The Solicitors Regulatory Authority (SRA) should be able to process would-be alternative business structures (ABSs) wanting to bid for the new criminal legal aid ‘super-contracts’ in as little as three months, it has told MPs.
Responding to a written request for information from the justice select committee, SRA chairman Charles Plant said it could approve new ‘traditional’ law firms targeted at the reforms within a month as a result to improvements it has made in recent months to the authorisation process.
The government has identified ABSs as one response to its plans for price competitive tendering in criminal legal aid, but critics have pointed out that with most ABS applications taking several months – or in a few cases more than a year – to receive approval, there seemed little prospect of being able to bring ABSs on stream in time for the procurement process as envisaged.
Legal Futures first revealed last month that the SRA would consider fast-tracking such ABSs.
Mr Plant said the regulator did not believe it would be over-stretched dealing with applications, “given the information we have available about the size of the current market, the planned exercise and the number of likely contract awards”.
He also said that the SRA had not received any expressions of interest from potential ABS specifically directed at the PCT exercise and only a small number of questions from existing criminal legal aid firms during normal conversations.
He explained that applications can take longer when there are parties holding a “material interest” in licensed bodies, such as very complex ownership or business structures, foreign ownership, complex financing structures and financing through private equity vehicles.
But Mr Plant added: “We believe it is relatively unlikely that these factors will exist within applications. Our view is that the majority of applications are likely to arise from the restructuring of entities currently providing these services.”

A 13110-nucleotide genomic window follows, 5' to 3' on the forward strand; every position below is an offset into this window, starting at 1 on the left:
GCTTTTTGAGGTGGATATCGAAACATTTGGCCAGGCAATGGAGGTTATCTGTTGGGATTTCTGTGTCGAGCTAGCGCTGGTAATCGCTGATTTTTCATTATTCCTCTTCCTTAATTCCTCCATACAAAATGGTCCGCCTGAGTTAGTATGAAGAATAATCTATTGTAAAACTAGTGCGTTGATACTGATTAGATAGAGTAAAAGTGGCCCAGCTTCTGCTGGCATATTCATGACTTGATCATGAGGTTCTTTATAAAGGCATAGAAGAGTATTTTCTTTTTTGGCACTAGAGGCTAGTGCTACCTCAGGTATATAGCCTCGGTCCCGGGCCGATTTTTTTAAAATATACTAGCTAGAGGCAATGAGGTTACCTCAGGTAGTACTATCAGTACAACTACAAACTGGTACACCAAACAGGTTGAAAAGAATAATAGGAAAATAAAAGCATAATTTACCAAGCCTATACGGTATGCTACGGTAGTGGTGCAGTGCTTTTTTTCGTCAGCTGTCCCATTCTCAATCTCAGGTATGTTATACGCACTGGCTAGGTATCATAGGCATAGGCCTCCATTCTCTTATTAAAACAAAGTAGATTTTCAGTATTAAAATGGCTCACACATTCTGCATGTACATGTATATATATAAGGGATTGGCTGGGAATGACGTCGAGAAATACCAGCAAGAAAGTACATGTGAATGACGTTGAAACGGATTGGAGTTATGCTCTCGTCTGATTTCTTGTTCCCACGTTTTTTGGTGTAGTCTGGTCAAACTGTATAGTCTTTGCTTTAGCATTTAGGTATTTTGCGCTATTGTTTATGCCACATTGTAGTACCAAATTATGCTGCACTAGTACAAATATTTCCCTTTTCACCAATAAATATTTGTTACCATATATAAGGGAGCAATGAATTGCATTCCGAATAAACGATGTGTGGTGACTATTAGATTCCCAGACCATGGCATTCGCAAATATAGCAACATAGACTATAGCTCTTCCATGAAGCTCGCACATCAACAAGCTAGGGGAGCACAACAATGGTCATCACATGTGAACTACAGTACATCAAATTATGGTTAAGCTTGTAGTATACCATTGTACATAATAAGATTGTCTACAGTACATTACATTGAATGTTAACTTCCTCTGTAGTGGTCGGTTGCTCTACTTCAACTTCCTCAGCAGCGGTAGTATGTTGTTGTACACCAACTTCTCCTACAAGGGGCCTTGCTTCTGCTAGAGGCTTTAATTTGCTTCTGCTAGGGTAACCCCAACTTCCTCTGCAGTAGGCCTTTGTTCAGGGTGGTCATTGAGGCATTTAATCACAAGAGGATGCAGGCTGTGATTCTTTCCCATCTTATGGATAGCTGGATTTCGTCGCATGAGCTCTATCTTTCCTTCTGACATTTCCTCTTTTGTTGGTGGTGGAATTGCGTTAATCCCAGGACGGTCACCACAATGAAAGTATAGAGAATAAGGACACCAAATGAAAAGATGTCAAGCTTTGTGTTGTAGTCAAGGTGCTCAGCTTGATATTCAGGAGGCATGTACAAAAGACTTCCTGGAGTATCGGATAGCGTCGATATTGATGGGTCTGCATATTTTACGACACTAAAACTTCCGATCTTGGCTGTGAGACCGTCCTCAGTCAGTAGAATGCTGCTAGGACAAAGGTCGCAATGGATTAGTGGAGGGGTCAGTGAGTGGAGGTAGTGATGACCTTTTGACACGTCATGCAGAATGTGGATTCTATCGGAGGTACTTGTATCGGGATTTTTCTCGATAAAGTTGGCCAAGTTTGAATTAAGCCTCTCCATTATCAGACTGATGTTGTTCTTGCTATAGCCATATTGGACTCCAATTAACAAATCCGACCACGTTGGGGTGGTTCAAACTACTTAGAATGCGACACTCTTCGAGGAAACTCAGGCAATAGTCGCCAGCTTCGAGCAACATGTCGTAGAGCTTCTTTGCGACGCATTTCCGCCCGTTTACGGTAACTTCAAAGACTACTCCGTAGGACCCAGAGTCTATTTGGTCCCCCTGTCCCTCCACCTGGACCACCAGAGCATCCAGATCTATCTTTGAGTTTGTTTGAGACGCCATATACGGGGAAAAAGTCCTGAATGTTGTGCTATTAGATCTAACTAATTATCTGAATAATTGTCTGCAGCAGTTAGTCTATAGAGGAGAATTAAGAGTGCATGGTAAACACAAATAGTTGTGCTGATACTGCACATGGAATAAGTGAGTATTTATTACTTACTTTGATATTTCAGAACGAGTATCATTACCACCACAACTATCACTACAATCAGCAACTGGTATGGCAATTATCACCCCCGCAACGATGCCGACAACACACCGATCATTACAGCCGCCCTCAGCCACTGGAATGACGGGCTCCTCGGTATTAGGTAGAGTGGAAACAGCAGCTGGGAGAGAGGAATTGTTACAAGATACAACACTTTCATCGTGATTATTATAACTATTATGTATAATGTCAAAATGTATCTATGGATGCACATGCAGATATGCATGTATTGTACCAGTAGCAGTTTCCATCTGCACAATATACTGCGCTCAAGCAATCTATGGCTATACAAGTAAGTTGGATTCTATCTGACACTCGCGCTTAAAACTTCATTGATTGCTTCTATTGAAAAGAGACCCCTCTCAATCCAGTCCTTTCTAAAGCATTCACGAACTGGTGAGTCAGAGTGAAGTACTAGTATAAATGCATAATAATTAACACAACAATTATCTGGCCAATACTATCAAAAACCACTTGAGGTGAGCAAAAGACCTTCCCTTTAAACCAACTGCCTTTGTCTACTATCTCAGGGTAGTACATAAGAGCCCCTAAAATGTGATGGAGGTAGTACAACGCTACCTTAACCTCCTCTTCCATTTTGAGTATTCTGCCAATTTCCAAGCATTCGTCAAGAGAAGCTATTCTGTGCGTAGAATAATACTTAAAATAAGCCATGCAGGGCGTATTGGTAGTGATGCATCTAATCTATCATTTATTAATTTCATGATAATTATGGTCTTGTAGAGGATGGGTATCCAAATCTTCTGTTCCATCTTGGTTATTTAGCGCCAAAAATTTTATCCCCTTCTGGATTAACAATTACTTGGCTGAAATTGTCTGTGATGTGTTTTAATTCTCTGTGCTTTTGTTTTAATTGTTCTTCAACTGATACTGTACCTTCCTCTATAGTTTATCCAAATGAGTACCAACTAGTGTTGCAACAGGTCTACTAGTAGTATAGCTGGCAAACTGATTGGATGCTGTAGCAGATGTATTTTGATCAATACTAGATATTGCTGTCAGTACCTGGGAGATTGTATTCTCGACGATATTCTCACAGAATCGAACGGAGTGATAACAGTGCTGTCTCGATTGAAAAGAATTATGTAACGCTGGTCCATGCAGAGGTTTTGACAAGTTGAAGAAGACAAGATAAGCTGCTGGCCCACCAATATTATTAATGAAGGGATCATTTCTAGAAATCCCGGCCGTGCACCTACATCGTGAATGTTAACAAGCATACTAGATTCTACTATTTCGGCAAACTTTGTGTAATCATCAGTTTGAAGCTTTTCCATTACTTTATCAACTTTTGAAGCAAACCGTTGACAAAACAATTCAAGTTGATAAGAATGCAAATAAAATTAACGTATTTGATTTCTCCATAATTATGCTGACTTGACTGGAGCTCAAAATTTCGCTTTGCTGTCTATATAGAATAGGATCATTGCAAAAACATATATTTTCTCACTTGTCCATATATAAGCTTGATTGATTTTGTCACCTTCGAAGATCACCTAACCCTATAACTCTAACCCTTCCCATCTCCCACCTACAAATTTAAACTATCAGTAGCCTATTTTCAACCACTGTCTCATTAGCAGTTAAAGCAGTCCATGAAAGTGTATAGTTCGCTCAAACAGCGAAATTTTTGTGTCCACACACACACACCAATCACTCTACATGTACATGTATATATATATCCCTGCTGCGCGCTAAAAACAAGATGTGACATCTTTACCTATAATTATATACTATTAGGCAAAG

The draft timetable for PCT envisages a pre-contract questionnaire stage in October-November 2013, and those who make it through being invited to tender in February and March 2014. The contracts would be awarded in June 2014 and begin operating three months later.
The same questions were put to the Bar Standards Board (BSB), for whom Ewen Macleod, head of professional practice, said it hoped to have been approved as an entity regulator by the Legal Service Board by late 2013 or early 2014, subject to resolving outstanding issues about the BSB’s powers, allowing it to regulate bodies owned and managed by lawyers. If the outstanding issues need further legislative action, however, it could take longer.
“We would [then] anticipate needing at least three to six months to approve any new entities, possibly more if we receive a significant number of complex applications (although we would seek to prioritise applications from criminal legal aid entities).”
The BSB is also to apply to the LSB for designation as a licensing authority for ABSs and could be able to authorise by the end of 2014. He said that barristers could also be authorised by the SRA in the meantime.
On the level of demand, Mr Macleod said: “Our intelligence is patchy at the moment, but we would anticipate a number of applications from criminal practitioners to form entities. It should be noted that the Legal Aid Agency’s proposals do not envisage tendering for advocacy services.
“Nevertheless, once the new BSB Handbook is introduced (expected January 2014, subject to LSB approval) all barristers will be able to seek authorisation to conduct litigation. In any
case, barristers may wish to form entities with solicitors to tender for litigation services.
“A recent survey of the profession (albeit on a relatively small sample) suggested that around a third of criminal practitioners were considering forming an entity but relatively few of those had definitely decided to do so at the time of asking.”
LSB chairman David Edmonds informed the select committee that, after a lot of “public discussion” about the time it was taking the SRA to process ABS applications, the SRA was now taking a more “risk-based” approach and collecting better data.
Mr Edmonds said that the SRA has set itself public targets of approving 100% of completed medium or high risk ABSs within six months and 90% of simpler applications within 30 days.
Currently, of the 150 plus ABSs that have been licenced so far, it has taken an average of seven months – after the second stage application has been submitted. The SRA’s work in progress has an average age of 4.5 months.
Mr Edmonds said 45% of ABS licence holders were granted approval within six months of second stage application submission and that the figures should improve so as not to repeat the “substantial number” of applicants who waited more than nine months.